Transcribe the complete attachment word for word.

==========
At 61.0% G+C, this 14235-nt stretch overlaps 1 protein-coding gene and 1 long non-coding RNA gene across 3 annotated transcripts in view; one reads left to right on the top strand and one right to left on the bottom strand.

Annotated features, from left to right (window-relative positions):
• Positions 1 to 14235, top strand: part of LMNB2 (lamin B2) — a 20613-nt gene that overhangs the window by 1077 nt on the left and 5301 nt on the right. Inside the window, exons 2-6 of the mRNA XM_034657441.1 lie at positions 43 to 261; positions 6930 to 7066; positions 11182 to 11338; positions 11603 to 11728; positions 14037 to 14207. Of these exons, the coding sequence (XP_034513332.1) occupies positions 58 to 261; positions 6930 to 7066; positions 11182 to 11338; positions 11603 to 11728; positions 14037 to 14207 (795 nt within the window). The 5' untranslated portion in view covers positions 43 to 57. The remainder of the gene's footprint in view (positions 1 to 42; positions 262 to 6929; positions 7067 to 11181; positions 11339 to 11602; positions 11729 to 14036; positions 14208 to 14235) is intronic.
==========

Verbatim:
At 61.0% G+C, this 14235-nt stretch overlaps 1 protein-coding gene and 1 long non-coding RNA gene across 3 annotated transcripts in view; one reads left to right on the top strand and one right to left on the bottom strand.

Annotated features, from left to right (window-relative positions):
• Positions 1 to 14235, top strand: part of LMNB2 (lamin B2) — a 20613-nt gene that overhangs the window by 1077 nt on the left and 5301 nt on the right. Inside the window, exons 2-6 of the mRNA XM_034657441.1 lie at positions 43 to 261; positions 6930 to 7066; positions 11182 to 11338; positions 11603 to 11728; positions 14037 to 14207. Of these exons, the coding sequence (XP_034513332.1) occupies positions 58 to 261; positions 6930 to 7066; positions 11182 to 11338; positions 11603 to 11728; positions 14037 to 14207 (795 nt within the window). The 5' untranslated portion in view covers positions 43 to 57. The remainder of the gene's footprint in view (positions 1 to 42; positions 262 to 6929; positions 7067 to 11181; positions 11339 to 11602; positions 11729 to 14036; positions 14208 to 14235) is intronic.